Google Gears

Google released Gears a browser extension that enables people to access Web applications when working off-line.

This is a significant development in defining software and associated APIs and charting the evolution of the Web-platform. You can read about Gears at Google's code.google.com/apis/gears and a good summary is available also at CNet.

Salient points include:

  • API. A defined API for the Web-platform; it defines access to 1) a local Web-Server - yes, an embedded Web server to cache and serve html, JavaScrip, images, etc.; 2) local Database, SqLite, to store and search data locally; 3) WorkerPool: allows asynchronous operation resulting in responsive operation e.g parallel work.
  • Open-source. BSD open-source license.
  • The Google culture. Geek-friendly culture fostering creativity by Google employees and by outside developers. The first Google application using Gears, Google Reader, was done as part of the company's program in which employees can work on their own projects for 20 percent of their work week.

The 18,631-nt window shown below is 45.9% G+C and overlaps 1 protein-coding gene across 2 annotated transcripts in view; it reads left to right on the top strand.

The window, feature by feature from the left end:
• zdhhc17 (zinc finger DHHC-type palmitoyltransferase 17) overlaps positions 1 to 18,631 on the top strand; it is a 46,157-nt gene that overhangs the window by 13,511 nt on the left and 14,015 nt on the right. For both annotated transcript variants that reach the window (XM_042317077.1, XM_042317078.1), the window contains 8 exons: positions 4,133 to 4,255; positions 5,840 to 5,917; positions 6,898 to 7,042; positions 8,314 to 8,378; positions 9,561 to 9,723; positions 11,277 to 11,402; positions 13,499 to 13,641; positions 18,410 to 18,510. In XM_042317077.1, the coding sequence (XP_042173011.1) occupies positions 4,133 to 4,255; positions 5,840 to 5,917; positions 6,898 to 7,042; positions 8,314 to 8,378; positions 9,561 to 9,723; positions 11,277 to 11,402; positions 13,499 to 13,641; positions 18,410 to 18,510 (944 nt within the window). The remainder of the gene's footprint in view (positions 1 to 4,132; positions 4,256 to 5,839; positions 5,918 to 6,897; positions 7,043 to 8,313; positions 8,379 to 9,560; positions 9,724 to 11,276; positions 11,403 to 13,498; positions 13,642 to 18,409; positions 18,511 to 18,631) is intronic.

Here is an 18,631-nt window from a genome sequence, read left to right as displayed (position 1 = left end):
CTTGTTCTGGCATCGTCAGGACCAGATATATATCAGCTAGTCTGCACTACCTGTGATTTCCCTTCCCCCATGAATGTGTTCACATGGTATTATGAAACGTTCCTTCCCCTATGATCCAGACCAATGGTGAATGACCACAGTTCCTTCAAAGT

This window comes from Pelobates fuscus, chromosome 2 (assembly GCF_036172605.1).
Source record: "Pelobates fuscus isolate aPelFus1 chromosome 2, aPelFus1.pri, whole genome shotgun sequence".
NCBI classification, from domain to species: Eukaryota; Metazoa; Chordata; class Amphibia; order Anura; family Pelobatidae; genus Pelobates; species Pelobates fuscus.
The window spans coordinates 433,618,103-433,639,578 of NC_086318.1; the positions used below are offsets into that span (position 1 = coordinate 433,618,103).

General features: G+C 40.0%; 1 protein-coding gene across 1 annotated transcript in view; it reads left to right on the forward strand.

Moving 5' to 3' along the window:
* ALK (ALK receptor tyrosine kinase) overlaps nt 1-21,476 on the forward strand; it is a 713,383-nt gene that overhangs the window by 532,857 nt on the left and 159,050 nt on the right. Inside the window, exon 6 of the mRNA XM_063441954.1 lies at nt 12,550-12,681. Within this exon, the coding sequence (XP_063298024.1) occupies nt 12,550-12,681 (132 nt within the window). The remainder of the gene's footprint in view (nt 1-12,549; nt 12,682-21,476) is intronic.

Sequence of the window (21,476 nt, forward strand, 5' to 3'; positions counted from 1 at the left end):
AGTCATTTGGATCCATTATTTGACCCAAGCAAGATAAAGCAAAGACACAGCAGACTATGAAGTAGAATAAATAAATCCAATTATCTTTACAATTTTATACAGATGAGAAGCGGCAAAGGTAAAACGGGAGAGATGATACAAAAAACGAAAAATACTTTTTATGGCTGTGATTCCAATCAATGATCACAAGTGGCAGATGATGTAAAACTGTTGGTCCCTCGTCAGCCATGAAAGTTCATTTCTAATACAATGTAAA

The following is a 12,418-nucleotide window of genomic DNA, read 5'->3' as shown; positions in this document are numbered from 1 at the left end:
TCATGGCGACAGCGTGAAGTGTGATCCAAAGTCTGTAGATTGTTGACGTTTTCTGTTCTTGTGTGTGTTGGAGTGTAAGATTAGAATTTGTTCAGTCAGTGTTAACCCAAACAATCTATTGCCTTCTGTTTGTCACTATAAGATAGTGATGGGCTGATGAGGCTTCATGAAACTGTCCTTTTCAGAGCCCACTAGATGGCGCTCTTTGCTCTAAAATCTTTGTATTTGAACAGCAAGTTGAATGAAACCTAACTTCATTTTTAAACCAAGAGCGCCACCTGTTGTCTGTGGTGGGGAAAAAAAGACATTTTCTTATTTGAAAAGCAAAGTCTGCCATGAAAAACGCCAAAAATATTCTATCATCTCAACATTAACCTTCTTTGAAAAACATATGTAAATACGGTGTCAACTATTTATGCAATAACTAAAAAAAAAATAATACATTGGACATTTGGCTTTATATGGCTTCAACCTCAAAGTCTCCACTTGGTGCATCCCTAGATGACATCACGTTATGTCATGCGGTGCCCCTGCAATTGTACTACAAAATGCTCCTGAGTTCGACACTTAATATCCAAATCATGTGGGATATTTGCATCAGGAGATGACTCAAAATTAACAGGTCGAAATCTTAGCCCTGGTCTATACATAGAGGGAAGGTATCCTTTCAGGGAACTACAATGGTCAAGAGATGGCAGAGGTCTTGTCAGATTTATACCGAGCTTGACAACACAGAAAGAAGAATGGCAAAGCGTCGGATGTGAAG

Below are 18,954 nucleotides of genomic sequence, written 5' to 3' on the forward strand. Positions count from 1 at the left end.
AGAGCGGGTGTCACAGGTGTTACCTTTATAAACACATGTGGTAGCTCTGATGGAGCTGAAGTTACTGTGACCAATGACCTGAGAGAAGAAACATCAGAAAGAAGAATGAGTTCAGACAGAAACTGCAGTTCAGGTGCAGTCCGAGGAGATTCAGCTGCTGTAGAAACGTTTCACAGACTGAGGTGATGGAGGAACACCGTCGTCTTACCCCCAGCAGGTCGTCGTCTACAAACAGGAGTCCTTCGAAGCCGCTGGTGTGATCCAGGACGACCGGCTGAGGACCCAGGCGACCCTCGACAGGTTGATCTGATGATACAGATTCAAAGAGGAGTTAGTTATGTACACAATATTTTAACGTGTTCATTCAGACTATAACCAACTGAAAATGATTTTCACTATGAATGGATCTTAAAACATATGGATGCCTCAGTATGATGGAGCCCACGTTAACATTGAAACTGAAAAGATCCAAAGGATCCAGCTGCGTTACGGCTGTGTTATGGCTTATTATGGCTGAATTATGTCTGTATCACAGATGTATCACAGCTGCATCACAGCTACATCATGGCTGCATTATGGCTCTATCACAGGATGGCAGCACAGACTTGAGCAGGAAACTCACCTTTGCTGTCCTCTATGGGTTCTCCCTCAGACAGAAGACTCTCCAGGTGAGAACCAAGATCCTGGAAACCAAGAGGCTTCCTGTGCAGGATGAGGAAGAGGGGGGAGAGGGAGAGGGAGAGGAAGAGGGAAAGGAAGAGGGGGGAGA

• Participation of other companies. A number of companies working on Ajax-based applications are working with Google to define and use Gears; these include Adobe, Opera, Mozilla and Dojo Foundation creators of Dojo Tolkit.
The amount of work, products, services, APIs that Google is releasing is shaping the direction of the Web-platform which in this case defines the way a Web Browser and Web-Applications can work in a disconnected, standalone, manner. Products such as Palm's Foleo may indeed use this technology as Adobe and others likely will use it to offer their applications in connected and disconnected mode.

Google's Gears blog is located here.

I found this blog with some very interesting thoughts on the impact of a universally accepted method, a standard, for content synchronization across the Web.
The Web platform's promise is access to content anytime, anywhere and on anything—as long as the user has Internet access. Google Gears could bring some of that information off-line, further extending that promise. Universal synchronization would be game-changing, however; it would be a paradigm shift for digital devices, desktop software and the Web.


Anonymous said...

Microsoft will be in trouble...


Anonymous said...

Microsoft may choose to use this open-source technology as others will and offer services that provide function while connected or not.

I believe most of what MS needs to do is a mindset change in at least two ways: 1) use and author open-source software; and 2) embrace the Web platform.